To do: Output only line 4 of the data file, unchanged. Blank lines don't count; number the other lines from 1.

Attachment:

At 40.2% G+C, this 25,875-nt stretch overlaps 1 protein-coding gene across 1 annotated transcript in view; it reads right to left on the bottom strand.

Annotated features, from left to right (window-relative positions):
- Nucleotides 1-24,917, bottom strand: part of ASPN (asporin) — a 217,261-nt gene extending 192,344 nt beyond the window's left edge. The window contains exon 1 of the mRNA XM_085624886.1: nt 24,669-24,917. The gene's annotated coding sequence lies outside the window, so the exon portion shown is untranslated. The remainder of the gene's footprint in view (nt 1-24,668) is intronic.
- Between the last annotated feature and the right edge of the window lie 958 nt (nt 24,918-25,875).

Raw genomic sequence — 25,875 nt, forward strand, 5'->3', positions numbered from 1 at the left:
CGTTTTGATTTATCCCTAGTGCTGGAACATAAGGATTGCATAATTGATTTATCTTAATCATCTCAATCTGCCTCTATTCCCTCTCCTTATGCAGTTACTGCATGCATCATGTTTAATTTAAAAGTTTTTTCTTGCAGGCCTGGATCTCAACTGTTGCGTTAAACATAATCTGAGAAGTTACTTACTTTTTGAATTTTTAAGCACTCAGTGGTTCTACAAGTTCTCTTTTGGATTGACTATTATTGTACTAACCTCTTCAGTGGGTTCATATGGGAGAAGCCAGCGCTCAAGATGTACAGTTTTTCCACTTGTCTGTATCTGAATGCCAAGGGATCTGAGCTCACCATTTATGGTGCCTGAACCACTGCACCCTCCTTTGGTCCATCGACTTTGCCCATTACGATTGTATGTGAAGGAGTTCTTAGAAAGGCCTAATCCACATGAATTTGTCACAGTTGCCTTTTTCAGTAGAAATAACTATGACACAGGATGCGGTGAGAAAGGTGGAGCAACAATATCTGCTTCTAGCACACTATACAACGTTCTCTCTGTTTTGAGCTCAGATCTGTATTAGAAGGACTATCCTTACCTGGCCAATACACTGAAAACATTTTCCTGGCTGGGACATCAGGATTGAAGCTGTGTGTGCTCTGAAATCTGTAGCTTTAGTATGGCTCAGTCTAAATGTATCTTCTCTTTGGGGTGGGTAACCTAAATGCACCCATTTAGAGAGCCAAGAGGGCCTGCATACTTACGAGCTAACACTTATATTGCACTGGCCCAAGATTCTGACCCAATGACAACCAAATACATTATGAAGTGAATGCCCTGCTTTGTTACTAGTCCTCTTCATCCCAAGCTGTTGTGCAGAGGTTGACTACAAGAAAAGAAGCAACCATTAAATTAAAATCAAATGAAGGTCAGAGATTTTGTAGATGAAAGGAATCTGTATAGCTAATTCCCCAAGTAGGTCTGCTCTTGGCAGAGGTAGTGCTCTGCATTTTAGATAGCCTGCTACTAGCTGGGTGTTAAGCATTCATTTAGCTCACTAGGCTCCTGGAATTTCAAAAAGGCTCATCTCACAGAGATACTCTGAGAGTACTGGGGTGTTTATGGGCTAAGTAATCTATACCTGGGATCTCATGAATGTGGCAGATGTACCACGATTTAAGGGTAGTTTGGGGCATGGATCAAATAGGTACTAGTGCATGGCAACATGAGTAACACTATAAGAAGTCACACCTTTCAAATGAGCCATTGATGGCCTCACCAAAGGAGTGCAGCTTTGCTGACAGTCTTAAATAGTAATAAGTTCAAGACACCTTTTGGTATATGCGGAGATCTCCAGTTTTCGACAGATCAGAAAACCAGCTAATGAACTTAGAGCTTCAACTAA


- Between the last annotated feature and the right edge of the window lie 958 nt (nt 24,918-25,875).